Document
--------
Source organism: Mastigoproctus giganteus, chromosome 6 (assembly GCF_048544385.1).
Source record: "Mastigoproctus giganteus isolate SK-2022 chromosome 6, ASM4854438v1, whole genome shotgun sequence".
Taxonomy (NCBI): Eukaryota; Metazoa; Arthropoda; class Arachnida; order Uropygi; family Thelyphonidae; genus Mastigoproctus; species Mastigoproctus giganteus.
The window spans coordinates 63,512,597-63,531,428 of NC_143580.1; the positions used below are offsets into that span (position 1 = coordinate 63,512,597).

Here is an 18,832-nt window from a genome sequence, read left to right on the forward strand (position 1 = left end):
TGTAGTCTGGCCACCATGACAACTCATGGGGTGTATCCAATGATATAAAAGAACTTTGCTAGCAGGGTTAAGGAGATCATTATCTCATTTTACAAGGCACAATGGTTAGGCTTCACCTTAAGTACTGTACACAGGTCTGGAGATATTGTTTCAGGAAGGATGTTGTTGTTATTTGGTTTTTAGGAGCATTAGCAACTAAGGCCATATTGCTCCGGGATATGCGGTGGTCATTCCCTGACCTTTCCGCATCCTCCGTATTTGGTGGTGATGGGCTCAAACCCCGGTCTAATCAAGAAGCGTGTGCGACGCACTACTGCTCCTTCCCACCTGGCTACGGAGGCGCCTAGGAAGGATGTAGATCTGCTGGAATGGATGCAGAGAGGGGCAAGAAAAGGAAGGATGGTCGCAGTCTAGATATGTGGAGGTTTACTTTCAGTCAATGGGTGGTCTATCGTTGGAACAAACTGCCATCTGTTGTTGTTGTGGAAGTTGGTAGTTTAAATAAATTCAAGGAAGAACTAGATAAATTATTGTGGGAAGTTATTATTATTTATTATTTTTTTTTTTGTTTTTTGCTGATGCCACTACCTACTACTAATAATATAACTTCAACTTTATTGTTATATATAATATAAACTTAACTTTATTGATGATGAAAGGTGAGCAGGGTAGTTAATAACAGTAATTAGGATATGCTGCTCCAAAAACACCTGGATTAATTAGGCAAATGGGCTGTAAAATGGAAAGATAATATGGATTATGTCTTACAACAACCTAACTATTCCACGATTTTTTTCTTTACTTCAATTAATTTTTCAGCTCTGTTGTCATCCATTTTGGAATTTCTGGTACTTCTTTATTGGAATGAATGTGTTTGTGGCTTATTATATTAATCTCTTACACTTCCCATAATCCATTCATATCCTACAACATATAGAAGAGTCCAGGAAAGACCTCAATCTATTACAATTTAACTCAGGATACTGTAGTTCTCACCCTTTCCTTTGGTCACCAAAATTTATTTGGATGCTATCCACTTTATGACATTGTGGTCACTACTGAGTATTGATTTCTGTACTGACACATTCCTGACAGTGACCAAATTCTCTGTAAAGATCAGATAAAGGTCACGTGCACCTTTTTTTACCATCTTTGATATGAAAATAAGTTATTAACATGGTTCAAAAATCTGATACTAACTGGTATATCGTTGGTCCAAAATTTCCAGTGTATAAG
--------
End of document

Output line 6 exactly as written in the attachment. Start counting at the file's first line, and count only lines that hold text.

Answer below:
TGTAGTCTGGCCACCATGACAACTCATGGGGTGTATCCAATGATATAAAAGAACTTTGCTAGCAGGGTTAAGGAGATCATTATCTCATTTTACAAGGCACAATGGTTAGGCTTCACCTTAAGTACTGTACACAGGTCTGGAGATATTGTTTCAGGAAGGATGTTGTTGTTATTTGGTTTTTAGGAGCATTAGCAACTAAGGCCATATTGCTCCGGGATATGCGGTGGTCATTCCCTGACCTTTCCGCATCCTCCGTATTTGGTGGTGATGGGCTCAAACCCCGGTCTAATCAAGAAGCGTGTGCGACGCACTACTGCTCCTTCCCACCTGGCTACGGAGGCGCCTAGGAAGGATGTAGATCTGCTGGAATGGATGCAGAGAGGGGCAAGAAAAGGAAGGATGGTCGCAGTCTAGATATGTGGAGGTTTACTTTCAGTCAATGGGTGGTCTATCGTTGGAACAAACTGCCATCTGTTGTTGTTGTGGAAGTTGGTAGTTTAAATAAATTCAAGGAAGAACTAGATAAATTATTGTGGGAAGTTATTATTATTTATTATTTTTTTTTTTGTTTTTTGCTGATGCCACTACCTACTACTAATAATATAACTTCAACTTTATTGTTATATATAATATAAACTTAACTTTATTGATGATGAAAGGTGAGCAGGGTAGTTAATAACAGTAATTAGGATATGCTGCTCCAAAAACACCTGGATTAATTAGGCAAATGGGCTGTAAAATGGAAAGATAATATGGATTATGTCTTACAACAACCTAACTATTCCACGATTTTTTTCTTTACTTCAATTAATTTTTCAGCTCTGTTGTCATCCATTTTGGAATTTCTGGTACTTCTTTATTGGAATGAATGTGTTTGTGGCTTATTATATTAATCTCTTACACTTCCCATAATCCATTCATATCCTACAACATATAGAAGAGTCCAGGAAAGACCTCAATCTATTACAATTTAACTCAGGATACTGTAGTTCTCACCCTTTCCTTTGGTCACCAAAATTTATTTGGATGCTATCCACTTTATGACATTGTGGTCACTACTGAGTATTGATTTCTGTACTGACACATTCCTGACAGTGACCAAATTCTCTGTAAAGATCAGATAAAGGTCACGTGCACCTTTTTTTACCATCTTTGATATGAAAATAAGTTATTAACATGGTTCAAAAATCTGATACTAACTGGTATATCGTTGGTCCAAAATTTCCAGTGTATAAG